Hiroshima, why they had to drop the bomb

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Hiroshima, why they had to drop the bomb

60 years on from Hiroshima it seems very PC to criticize the dropping of the bomb, but released transcripts of the messages between the Japanese leaders shows that they would have "unleashed hell" had America tried to invade Japan.

Weekly Standard

Read this to argue against the touchy feely new age wusses who love to critisize the the actions of the past, to boost their own ego's.

... the release of the complete (unredacted) "Magic" Far East Summary, supplementing the Diplomatic Summary, in the 1990s revealed that the diplomatic messages amounted to a mere trickle by comparison with the torrent of military intercepts.

The intercepts of Japanese Imperial Army and Navy messages disclosed without exception that Japan's armed forces were determined to fight a final Armageddon battle in the homeland against an Allied invasion.

The Japanese called this strategy Ketsu Go (Operation Decisive). It was founded on the premise that American morale was brittle and could be shattered by heavy losses in the initial invasion. American politicians would then gladly negotiate an end to the war far more generous than unconditional surrender.

Ultra was even more alarming in what it revealed about Japanese knowledge of American military plans. Intercepts demonstrated that the Japanese had correctly anticipated precisely where U.S. forces intended to land on Southern Kyushu in November 1945 (Operation Olympic). American planning for the Kyushu assault reflected adherence to the military rule of thumb that the attacker should outnumber the defender at least three to one to assure success at a reasonable cost.

American estimates projected that on the date of the landings, the Japanese would have only three of their six field divisions on all of Kyushu in the southern target area where nine American divisions would push ashore.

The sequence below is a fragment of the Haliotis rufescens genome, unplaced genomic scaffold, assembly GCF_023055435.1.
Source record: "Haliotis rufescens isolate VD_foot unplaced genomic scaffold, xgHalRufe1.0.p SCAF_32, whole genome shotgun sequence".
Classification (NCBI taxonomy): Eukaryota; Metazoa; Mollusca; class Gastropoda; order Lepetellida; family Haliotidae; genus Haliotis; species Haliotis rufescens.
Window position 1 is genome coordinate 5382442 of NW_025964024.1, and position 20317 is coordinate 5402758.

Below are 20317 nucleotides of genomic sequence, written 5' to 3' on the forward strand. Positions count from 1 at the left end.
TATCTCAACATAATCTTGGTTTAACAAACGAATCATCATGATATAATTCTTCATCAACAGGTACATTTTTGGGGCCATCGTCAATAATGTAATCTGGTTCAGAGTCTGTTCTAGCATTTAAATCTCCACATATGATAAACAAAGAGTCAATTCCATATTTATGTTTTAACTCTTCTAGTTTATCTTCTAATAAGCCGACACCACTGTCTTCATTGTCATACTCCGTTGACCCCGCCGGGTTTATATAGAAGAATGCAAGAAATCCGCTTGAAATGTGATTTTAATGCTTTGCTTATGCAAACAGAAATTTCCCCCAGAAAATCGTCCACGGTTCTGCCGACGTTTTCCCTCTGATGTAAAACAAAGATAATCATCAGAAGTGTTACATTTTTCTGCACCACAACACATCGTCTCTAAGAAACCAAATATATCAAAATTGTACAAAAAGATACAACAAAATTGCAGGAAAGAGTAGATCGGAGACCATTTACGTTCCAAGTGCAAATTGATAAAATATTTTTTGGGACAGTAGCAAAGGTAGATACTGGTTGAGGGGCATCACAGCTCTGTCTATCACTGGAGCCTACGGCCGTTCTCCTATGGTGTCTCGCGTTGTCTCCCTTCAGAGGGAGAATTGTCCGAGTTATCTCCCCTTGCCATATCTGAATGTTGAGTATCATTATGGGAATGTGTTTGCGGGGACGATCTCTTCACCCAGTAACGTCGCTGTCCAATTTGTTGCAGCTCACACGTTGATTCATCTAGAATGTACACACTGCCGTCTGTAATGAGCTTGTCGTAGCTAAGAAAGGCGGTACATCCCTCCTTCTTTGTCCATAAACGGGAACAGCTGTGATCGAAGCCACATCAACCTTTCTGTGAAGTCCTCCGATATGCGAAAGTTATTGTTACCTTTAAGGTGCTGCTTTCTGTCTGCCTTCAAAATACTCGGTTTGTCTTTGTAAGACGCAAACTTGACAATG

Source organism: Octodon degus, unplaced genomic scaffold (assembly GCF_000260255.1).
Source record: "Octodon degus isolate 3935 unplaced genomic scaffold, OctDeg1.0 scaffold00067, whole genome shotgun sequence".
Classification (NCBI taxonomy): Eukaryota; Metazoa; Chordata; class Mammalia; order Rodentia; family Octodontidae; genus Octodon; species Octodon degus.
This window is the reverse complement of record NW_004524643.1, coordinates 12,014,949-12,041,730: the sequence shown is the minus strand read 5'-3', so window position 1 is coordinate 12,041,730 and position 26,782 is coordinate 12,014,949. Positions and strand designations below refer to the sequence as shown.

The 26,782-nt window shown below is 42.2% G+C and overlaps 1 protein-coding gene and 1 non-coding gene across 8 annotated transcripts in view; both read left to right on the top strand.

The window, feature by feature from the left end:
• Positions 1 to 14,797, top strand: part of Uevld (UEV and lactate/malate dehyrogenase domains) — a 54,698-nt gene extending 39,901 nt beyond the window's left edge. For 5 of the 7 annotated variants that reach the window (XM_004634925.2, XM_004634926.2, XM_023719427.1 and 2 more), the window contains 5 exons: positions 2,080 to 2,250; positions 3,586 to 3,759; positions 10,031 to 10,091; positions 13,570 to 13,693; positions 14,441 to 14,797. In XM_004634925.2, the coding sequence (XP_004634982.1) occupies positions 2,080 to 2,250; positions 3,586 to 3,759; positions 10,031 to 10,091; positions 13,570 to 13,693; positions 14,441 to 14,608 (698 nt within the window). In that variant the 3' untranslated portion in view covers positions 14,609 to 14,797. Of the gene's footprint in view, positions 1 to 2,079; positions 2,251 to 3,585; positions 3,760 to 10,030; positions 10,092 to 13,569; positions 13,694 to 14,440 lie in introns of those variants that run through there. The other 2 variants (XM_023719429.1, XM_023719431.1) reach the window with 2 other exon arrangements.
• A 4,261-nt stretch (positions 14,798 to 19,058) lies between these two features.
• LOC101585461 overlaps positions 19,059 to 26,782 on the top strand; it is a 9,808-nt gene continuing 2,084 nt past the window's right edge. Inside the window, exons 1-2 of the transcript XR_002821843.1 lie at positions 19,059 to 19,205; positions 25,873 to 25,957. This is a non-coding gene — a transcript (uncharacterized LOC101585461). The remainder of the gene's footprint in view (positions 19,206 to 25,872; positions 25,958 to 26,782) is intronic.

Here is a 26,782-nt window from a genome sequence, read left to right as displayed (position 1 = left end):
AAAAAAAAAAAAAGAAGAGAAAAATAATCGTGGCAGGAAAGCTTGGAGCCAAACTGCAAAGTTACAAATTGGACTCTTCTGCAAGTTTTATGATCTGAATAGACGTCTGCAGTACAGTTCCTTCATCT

The estimates allowed that the Japanese would possess just 2,500 to 3,000 planes total throughout Japan to face Olympic. American aerial strength would be over four times greater.

From mid-July onwards, Ultra intercepts exposed a huge military buildup on Kyushu. Japanese ground forces exceeded prior estimates by a factor of four. Instead of 3 Japanese field divisions deployed in southern Kyushu to meet the 9 U.S. divisions, there were 10 Imperial Army divisions plus additional brigades. Japanese air forces exceeded prior estimates by a factor of two to four. Instead of 2,500 to 3,000 Japanese aircraft, estimates varied between about 6,000 and 10,000. One intelligence officer commented that the Japanese defenses threatened "to grow to [the] point where we attack on a ratio of one (1) to one (1) which is not the recipe for victory."

Concurrent with the publication of the radio intelligence material, additional papers of the Joint Chiefs of Staff have been released in the last decade. From these, it is clear that there was no true consensus among the Joint Chiefs of Staff about an invasion of Japan. The Army, led by General George C. Marshall, believed that the critical factor in achieving American war aims was time. Thus, Marshall and the Army advocated an invasion of the Home Islands as the fastest way to end the war. But the long-held Navy view was that the critical factor in achieving American war aims was casualties. The Navy was convinced that an invasion would be far too costly to sustain the support of the American people, and hence believed that blockade and bombardment were the sound course.

The picture becomes even more complex than previously understood because it emerged that the Navy chose to postpone a final showdown over these two strategies.

The commander in chief of the U.S. fleet, Admiral Ernest King, informed his colleagues on the Joint Chiefs of Staff in April 1945 that he did not agree that Japan should be invaded. He concurred only that the Joint Chiefs must issue an invasion order immediately to create that option for the fall. But King predicted that the Joint Chiefs would revisit the issue of whether an invasion was wise in August or September.